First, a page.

When entering the barn, make an overall assessment of barn environment.

  • Pay attention to the pigs’ sleeping habits. If possible enter the barn or room quietly so as not to disturb them. Pigs normally lay on their side with their backs to the wall, gate, feeder or the pig next to them. Pigs that pile on top of each other or lay with their legs tucked under them are indicating that they are chilled or sick.
  • Evaluate the temperature, at pigs’ level, not at your level. you read temperature sensors or room thermometers, be sure to adjust for their distance from the floor.
  • air quality. High humidity may show up as condensation on ceilings, floors, waterlines or air inlets. Ammonia will cause irritation to your eyes and nose.
  • Listen for coughing and sneezing, especially shortly after you enter the barn.

Approach each pen as an individual unit of animals.

  • As you approach the pen there should be a variety of activities in the pen depending on the time of day. Normally you should expect to see some pigs eating and some pigs drinking, but there should be few pigs fighting for either of these activities. Most pigs should readily rise and move about the pen when you approach or enter the pen.
  • Pigs should be moving around the pen at about the same pace. Pigs getting trampled or pushed to the side are likely under some kind of disease pressure.
  • Make sure feed is available. Feeders may need to be adjusted frequently to allow proper flow.
  • sure cup waterers have water in them or that nipple waterers have signs of water beneath them on the slats. Nipple waterers should be at the top of the pigs’ shoulders so that all pigs can reach them.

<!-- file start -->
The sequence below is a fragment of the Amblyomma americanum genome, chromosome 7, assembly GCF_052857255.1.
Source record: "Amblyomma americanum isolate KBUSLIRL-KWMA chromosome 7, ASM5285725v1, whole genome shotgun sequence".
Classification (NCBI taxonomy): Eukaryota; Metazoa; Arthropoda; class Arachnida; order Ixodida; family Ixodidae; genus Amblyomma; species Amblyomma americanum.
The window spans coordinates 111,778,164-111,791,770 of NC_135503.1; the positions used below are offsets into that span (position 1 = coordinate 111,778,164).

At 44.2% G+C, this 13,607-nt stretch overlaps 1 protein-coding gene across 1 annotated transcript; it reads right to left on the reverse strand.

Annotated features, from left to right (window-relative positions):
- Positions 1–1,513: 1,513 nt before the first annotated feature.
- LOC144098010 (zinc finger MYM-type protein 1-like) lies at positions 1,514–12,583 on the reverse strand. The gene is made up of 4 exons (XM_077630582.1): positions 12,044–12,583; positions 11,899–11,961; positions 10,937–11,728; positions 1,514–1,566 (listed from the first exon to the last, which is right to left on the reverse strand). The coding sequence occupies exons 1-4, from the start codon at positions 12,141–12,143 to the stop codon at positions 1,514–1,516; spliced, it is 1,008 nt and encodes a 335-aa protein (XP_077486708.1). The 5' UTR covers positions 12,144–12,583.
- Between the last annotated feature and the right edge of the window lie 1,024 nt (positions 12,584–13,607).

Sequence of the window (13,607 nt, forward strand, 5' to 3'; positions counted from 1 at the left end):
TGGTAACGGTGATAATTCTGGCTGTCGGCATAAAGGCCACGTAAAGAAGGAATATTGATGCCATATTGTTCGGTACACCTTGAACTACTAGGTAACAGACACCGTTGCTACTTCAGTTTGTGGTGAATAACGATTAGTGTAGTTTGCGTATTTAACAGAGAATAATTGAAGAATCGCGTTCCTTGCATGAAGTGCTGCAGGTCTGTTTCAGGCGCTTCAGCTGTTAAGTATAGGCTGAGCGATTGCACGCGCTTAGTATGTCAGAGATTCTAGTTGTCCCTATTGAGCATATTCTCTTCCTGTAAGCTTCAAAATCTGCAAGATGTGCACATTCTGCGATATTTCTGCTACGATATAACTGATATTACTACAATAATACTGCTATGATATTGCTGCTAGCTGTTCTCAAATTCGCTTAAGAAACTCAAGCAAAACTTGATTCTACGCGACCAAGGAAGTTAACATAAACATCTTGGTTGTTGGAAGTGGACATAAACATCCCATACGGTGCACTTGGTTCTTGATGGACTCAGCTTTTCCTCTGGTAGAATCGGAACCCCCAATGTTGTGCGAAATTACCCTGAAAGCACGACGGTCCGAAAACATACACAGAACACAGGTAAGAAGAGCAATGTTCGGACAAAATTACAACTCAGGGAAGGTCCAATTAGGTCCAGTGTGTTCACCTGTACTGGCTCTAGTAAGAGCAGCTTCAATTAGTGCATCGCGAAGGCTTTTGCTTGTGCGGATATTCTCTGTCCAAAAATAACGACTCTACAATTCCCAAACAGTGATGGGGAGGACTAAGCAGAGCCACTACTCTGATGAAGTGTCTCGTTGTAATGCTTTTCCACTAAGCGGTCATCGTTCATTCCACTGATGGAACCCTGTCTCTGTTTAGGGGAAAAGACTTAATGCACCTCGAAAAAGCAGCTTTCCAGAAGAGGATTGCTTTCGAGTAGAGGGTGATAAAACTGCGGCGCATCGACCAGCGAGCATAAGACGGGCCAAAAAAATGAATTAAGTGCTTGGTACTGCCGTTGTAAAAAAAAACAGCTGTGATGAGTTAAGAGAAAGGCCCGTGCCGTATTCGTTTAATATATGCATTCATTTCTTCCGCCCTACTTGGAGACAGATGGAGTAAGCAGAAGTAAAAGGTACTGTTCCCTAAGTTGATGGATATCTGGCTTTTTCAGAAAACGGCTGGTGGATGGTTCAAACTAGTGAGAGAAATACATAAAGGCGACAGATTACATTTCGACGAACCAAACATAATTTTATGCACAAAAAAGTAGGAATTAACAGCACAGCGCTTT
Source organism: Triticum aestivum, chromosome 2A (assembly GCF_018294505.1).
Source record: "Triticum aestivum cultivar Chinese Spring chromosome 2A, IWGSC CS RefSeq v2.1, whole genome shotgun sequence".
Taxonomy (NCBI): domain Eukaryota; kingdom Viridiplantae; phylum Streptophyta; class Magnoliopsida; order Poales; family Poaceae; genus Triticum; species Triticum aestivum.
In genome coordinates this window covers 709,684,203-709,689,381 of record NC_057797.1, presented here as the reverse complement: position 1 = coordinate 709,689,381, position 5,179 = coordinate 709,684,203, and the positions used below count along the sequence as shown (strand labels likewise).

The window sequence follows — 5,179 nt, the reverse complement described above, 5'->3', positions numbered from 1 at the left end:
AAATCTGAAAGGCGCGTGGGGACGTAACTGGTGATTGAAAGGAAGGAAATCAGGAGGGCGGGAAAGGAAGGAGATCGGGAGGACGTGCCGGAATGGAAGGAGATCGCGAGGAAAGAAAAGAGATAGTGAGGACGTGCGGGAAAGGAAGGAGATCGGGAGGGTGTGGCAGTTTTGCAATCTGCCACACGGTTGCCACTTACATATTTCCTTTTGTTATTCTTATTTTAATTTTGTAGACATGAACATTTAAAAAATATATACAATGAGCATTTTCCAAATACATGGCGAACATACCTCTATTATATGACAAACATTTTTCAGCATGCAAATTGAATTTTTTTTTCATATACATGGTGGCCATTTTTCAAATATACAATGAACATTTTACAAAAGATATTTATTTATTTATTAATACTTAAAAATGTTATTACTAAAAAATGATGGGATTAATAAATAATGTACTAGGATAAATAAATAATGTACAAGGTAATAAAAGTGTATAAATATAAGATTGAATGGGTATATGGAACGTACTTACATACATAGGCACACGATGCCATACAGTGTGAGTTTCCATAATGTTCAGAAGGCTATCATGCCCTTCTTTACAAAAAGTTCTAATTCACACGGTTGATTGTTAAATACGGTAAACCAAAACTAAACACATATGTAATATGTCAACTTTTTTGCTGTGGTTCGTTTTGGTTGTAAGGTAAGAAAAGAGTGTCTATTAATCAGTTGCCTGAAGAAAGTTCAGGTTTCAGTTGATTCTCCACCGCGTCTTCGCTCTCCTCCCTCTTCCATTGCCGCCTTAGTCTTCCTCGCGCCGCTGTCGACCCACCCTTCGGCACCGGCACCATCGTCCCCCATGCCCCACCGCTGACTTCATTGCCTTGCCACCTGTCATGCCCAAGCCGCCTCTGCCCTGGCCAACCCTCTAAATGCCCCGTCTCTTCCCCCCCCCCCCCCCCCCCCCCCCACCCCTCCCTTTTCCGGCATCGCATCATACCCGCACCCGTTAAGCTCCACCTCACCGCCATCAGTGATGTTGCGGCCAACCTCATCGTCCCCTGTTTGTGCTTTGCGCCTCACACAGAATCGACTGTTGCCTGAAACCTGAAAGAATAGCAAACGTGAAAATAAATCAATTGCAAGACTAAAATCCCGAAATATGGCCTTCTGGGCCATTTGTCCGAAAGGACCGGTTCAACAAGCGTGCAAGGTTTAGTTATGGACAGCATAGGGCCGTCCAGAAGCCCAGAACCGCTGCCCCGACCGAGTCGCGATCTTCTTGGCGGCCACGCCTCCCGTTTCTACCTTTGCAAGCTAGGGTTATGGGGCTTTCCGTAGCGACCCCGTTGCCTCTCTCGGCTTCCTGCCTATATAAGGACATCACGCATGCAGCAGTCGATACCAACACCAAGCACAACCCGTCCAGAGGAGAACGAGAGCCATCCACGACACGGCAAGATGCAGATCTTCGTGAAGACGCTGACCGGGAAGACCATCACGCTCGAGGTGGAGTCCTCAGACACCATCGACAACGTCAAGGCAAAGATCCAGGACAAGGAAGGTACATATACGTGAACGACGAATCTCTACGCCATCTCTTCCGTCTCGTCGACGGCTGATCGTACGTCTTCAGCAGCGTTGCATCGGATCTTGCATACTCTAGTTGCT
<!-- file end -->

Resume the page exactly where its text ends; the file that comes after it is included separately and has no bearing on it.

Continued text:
• Look for loose stools.
  • for items in need of repair (gates, feeders, etc.) that may injure pigs

Look at each pig from nose to tail and head to toe.

  • Nose–should be moist but no discharge, pink but not red.
  • Eyes–should be bright and alert with little or no discharge.
  • Ears–should normally be erect and upright. (Landrace and some other breeds may show a tendency to droop down over the eyes. This may cause some difficulties in assessment.) Ears should be pink, not red or purple.
  • Breathing–should be smooth and effortless. Panting may be normal during periods of high room temperature but thumping (hard abdominal breathing) and labored breathing are indications of respiratory disease.
  • Body fill should show some signs of feed consumption in the flank area. Gauntness or thinning behind the rib cage indicates that the pig has not eaten for 24 hours or more.
  • Posture–pig should appear comfortable when laying, sitting or standing.
  • Tail–manure staining in the tail area may be an early sign of diarrhea.
  • Hair coat–should be smooth and somewhat shiny. Rough hair may be a sign of chilling or general depression.
  • Legs and feet–pig should be able to move freely about the pen. Feet and joints should not be swollen.

After identifying situations and animals needing attention, take action.
Make appropriate changes to ventilation, feed or water systems as outlined in your barn protocols. Consult your supervisor or veterinarian as needed to determine the best course of action.

Product Information contained on this page applies to the United States only.
For other countries please refer to your local representatives.